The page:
Benin & Togo saga: 10 things that can make FG suspend academic degree of a country, other details

 Benin & Togo saga: 10 things that can make FG suspend academic degree of a country, other details

The Nigerian government has halted the assessment and endorsement of degree certificates from universities in Benin and Togo, as revealed by the Federal Ministry of Education. The decision, announced by Augustina Obilor-Duru, follows an undercover investigation by Daily Nigerian uncovering certificate racketeering in a Benin-based university.

However, the report indicates suspicions of Nigerians resorting to illicit means for acquiring degrees, aiming to secure job opportunities beyond their qualifications. The ministry has therefore suspended the accreditation pending an investigation involving Nigeria’s Ministries of Foreign Affairs and Education, as well as collaboration with Benin and Togo, the State Security Service (SSS), and the National Youths Service Corps (NYSC). 

The undercover report, where a Daily Nigerian reporter obtained a Mass Communication degree in six weeks without attending classes or exams from ESGT, a Benin university, further highlights the need for robust measures to prevent exploitation of educational systems. The ministry emphasizes its commitment to reviewing strategies and taking decisive actions against any complicit officials to safeguard the integrity of education in Nigeria.

10 things that can make FG suspend academic degree of a country, other details

1. Non-compliance with government regulations, accreditation standards, or licensing requirements might trigger suspension as a consequence of disregard for established educational norms.

2. Misrepresentation and deceptive practices, intentionally misleading students about program offerings or job placement statistics, could be grounds for the suspension of degree-awarding authority.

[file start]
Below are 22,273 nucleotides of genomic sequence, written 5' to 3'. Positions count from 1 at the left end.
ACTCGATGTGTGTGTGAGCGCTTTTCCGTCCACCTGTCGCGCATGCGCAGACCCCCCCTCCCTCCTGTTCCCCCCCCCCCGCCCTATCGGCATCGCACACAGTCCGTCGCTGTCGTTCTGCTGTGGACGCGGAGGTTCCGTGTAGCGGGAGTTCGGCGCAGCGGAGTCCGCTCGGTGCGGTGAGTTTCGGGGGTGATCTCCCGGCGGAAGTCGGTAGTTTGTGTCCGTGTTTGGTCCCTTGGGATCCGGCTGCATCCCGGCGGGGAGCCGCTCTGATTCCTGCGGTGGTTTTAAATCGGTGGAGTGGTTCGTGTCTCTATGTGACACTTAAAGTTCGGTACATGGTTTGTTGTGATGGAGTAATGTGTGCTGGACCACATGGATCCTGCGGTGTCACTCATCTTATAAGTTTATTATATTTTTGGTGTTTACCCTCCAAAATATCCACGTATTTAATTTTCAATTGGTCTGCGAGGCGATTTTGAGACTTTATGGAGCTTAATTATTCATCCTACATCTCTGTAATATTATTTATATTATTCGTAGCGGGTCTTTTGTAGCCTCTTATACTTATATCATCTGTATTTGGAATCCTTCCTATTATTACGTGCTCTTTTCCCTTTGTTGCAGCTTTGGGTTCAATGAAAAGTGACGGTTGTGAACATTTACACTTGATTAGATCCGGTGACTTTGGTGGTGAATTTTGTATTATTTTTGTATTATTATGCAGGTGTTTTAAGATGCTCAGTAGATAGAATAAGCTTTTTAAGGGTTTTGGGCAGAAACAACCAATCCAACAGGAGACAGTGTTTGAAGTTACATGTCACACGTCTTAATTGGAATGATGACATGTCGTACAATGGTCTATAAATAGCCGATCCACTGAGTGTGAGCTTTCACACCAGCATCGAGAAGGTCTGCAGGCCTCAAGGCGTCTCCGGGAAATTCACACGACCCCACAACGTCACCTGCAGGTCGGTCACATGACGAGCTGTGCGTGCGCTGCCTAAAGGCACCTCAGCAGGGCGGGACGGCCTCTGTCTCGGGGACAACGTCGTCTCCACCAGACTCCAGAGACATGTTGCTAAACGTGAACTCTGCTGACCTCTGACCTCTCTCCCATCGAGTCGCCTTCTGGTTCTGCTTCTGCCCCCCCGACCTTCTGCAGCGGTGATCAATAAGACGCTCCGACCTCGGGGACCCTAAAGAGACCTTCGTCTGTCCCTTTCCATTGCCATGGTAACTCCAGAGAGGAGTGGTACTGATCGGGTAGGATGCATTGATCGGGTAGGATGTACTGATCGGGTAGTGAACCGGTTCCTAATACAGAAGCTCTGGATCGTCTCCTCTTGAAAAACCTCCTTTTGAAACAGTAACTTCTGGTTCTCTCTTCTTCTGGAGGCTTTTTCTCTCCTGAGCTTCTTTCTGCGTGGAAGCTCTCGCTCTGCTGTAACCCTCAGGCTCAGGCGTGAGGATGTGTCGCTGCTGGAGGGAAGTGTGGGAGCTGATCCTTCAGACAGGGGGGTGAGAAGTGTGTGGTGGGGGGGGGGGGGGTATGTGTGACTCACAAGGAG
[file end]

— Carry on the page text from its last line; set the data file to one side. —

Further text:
3. Financial mismanagement and insolvency may lead to the suspension of degree-granting authority if there is no clear path to recovery, impacting the institution’s ability to provide quality education.

4. Institutions consistently falling below accepted benchmarks for coursework, faculty qualifications, or student outcomes might face suspension due to a failure to meet minimum academic standards.

5. Safety and security concerns, including unaddressed incidents of violence, harassment, or discrimination on campus, could result in the federal government suspending degree-awarding powers.

6. Widespread and systematic academic fraud, such as mass cheating or plagiarism, could prompt the federal government to suspend academic degrees to maintain educational integrity.

7. Engaging in exploitative and predatory practices, such as predatory recruitment tactics or providing fraudulent financial aid options, may lead to the suspension of academic degrees.

8. Actively promoting harmful ideologies, hate speech, or violent extremism could result in the suspension of degree-awarding powers due to the potential negative impact on societal well-being.

9. Interference with academic freedom, such as censorship, suppression of dissent, or undue restrictions on research freedom, may lead to the federal government suspending academic degrees.

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10. Foreign influence and national security concerns, if an institution is found to be compromised or under undue influence, could prompt the suspension of its degree-awarding powers to safeguard national interests.

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